Images of the Scout groups show members enacting military drills during May 25 celebrations — Resistance Day in Lebanon’s calendar, marking the date of Israel’s 2000 withdrawal from South Lebanon. During Ashura ceremonies last October, Scouts and their instructors at the Mesquita do Brás in São Paulo were wearing Hezbollah T-shirts showing its logo and the Ashura 2015 logo designed by Hezbollah’s media relations department.

The cult of martyrdom is also prevalent. In June 2014, the Imam Ali mosque in Curitiba hosted a well-attended memorial service for a young Hezbollah fighter killed in Syria in March 2014. His Brazilian uncle, clad in a Hezbollah scarf, led the memorial, exalting the fallen youth as a role model.

Community members routinely post photographs of the Brazilian flag juxtaposed with the Hezbollah logo, and photos of young Hezbollah men in South Lebanon proudly holding the same flag. Hezbollah T-shirts can even be purchased online for thirty Brazilian reais, or less than $10.

What can the U.S. government do to counter these activities? Ultimately, it is up to regional governments to recognize the threat posed by a foreign power radicalizing local populations. But it would be an important step if the U.S. administration were to acknowledge that Iran’s religious outreach is intoxicating thousands of captive minds. After all, the Latin American targets of Iran’s anti-American indoctrination could one day draw the logical conclusion from their education that striking the “Great Satan” itself is no less than God’s will.

UK Labour has secretly suspended 50 members for anti-Semitic and racist comments

From The Telegraph, 2 May 2016, by

Jeremy Corbyn is under increasing pressure over an anti-Semitism row

Jeremy Corbyn in under increasing pressure over an anti-Semitism row Credit: PA
Labour has secretly suspended 50 of its members over anti-Semitic and racist comments as officials struggle to cope with the crisis engulfing  the party.

Senior sources reveal that Labour's compliance unit has been swamped by the influx of hard-left supporters following Jeremy Corbyn's election.

The  suspensions that have been made public so far are said to be just the tip of the iceberg.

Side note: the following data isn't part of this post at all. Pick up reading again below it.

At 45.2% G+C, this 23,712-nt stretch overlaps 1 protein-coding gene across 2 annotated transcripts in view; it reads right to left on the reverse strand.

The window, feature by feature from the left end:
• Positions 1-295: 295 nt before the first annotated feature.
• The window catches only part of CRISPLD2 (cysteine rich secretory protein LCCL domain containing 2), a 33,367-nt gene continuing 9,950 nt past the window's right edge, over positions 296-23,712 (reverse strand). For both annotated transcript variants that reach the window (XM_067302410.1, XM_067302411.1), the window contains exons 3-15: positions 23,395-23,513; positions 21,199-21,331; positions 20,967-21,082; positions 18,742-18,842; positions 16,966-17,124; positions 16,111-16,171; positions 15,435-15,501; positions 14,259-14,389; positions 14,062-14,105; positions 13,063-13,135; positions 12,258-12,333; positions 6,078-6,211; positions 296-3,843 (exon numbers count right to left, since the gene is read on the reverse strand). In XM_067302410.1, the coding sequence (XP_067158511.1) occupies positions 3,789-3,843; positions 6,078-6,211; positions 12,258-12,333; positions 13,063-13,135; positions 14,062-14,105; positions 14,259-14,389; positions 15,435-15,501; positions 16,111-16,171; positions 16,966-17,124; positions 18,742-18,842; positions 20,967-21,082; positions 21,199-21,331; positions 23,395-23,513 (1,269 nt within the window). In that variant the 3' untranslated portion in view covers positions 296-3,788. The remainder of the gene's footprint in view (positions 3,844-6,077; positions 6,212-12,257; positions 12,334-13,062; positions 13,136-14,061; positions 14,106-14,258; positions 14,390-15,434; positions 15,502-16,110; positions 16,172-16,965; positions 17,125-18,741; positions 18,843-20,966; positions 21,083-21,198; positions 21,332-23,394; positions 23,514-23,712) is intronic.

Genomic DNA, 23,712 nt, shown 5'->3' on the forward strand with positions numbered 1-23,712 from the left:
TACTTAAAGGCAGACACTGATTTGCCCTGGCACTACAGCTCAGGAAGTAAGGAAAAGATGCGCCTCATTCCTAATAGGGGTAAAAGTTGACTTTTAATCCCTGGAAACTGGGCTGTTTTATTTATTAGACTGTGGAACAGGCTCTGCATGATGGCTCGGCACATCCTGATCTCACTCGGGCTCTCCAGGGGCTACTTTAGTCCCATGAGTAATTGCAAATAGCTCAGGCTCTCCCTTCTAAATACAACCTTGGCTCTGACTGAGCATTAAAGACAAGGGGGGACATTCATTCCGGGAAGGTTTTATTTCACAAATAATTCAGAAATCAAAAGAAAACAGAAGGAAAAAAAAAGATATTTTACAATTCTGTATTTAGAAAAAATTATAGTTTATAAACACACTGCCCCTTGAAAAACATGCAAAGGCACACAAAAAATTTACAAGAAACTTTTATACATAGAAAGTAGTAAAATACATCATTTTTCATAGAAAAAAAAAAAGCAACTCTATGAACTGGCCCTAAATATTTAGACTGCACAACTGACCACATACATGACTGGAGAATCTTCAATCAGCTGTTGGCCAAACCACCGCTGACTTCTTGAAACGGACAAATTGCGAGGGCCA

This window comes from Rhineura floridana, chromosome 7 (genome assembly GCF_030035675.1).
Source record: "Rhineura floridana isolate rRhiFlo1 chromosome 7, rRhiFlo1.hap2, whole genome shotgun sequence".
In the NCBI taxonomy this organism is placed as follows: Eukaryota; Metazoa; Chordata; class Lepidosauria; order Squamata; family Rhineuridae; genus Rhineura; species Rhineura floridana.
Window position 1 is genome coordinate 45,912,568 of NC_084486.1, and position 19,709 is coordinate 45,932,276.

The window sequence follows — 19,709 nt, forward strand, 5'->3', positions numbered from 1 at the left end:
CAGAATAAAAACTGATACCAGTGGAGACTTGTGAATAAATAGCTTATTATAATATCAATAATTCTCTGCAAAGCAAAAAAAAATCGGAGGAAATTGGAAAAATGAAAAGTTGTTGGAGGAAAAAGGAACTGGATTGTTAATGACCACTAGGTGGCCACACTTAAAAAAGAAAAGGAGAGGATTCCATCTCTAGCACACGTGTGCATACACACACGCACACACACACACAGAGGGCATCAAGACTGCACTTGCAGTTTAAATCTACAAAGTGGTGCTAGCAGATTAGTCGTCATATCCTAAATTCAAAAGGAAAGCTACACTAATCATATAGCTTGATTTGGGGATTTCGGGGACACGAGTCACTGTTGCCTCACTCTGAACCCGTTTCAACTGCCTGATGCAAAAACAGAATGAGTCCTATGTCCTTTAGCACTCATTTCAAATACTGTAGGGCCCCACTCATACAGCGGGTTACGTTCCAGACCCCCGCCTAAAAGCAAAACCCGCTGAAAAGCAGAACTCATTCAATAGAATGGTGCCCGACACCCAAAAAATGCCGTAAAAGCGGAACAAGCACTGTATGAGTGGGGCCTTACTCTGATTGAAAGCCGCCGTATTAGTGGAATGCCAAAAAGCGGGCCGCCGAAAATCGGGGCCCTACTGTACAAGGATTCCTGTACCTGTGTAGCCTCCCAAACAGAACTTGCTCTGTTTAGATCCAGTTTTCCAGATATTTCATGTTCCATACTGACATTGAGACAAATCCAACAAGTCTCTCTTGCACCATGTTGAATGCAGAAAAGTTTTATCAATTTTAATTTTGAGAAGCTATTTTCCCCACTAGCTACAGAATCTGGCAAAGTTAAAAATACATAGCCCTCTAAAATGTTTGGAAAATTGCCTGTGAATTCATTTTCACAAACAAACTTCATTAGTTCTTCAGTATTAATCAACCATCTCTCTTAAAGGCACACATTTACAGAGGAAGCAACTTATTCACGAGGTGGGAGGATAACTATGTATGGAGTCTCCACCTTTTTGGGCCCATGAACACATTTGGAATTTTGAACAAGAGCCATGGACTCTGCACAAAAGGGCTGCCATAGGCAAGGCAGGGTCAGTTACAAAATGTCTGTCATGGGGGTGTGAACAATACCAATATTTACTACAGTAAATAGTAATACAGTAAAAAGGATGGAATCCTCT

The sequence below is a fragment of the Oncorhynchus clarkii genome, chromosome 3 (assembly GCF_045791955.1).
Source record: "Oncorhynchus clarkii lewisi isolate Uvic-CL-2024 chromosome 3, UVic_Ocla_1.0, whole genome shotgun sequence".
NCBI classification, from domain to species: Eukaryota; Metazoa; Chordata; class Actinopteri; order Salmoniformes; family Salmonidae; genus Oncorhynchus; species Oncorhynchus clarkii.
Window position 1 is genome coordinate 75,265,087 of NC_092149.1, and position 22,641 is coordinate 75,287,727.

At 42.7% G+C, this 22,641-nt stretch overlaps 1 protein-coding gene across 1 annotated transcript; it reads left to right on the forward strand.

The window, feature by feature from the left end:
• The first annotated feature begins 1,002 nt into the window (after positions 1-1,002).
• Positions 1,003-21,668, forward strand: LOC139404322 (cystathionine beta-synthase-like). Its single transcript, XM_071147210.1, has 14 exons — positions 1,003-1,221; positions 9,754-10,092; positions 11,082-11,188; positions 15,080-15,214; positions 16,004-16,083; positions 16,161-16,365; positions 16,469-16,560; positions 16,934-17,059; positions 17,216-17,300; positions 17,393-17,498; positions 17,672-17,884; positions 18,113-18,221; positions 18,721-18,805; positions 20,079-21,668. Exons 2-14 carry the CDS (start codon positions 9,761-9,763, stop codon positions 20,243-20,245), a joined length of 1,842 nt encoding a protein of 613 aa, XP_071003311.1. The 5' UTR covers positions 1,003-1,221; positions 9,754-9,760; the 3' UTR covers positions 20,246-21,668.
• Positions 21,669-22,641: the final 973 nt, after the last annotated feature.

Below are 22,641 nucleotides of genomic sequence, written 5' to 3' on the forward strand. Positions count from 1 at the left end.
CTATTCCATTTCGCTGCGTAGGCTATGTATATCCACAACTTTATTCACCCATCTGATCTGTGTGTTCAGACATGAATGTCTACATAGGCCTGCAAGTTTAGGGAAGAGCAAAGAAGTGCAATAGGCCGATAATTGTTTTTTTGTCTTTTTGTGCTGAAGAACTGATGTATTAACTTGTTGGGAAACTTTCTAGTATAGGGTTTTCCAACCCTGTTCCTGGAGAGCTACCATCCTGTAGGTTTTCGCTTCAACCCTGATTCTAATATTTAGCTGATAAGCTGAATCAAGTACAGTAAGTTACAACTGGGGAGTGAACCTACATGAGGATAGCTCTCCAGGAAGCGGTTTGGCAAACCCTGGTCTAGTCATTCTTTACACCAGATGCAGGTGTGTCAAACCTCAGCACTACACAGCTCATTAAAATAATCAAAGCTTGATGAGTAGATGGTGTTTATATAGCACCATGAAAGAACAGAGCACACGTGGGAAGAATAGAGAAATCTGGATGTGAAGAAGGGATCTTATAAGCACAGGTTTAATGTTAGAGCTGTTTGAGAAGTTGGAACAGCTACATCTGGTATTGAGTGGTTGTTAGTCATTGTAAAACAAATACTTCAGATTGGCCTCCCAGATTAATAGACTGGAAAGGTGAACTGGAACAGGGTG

On Monday night Mr Corbyn appeared to acknowledge there was a problem for the first time, while insisting it was "not huge". He told the Daily Mirror: "What there is is a very small number of people that have said things that they should not have done. We have therefore said they will be suspended and investigated."
There is growing pressure on the Labour leader ahead of the local elections on Thursday, in which his party is forecast to lose more  than 100 seats.

Senior figures are now so concerned about the row that they are openly discussing the possibility of an attempted coup following the EU referendum.

MPs are said to be plotting a coup to remove Mr Corbyn after the election if things go badly, with shadow chancellor John McDonnell  poised to take over.

...Also on Sunday night shadow education secretary Lucy Powell became the first shadow cabinet minister to acknowledge the party had a problem with anti-semitism.

She told Channel 4 News : "There clearly is an issue with anti-Semitism in the Labour Party otherwise we wouldn't have spent the best part of the last six or seven days talking about it.
"I think it is a very small element within the Labour Party and probably a small element in wider society as well. And that's why we are taking swift action to root it out."

On Monday it emerged that the party suspended three councillors within  seven hours  over a series of allegedly anti-semitic posts on Twitter and Facebook.

Two of them had called for Israeli Jews to be relocated to America while a  third compared a former Premier League footballer to Hitler.
A senior source within the party told The Daily Telegraph that the problem went much further and the compliance unit has actually suspended 50 members  in the past two months.

They include up to 20 members within the past two weeks alone, with the unit struggling to cope because it does not have necessary resources.

Only 13 Labour members have been publicly named since October after being suspended.  The source said: "There are just six people in the compliance unit with one more joining after the EU referendum and frankly, it's  nowhere near enough.

"They can't cope with the number of new members that have joined since Jeremy became leader, they need more resources."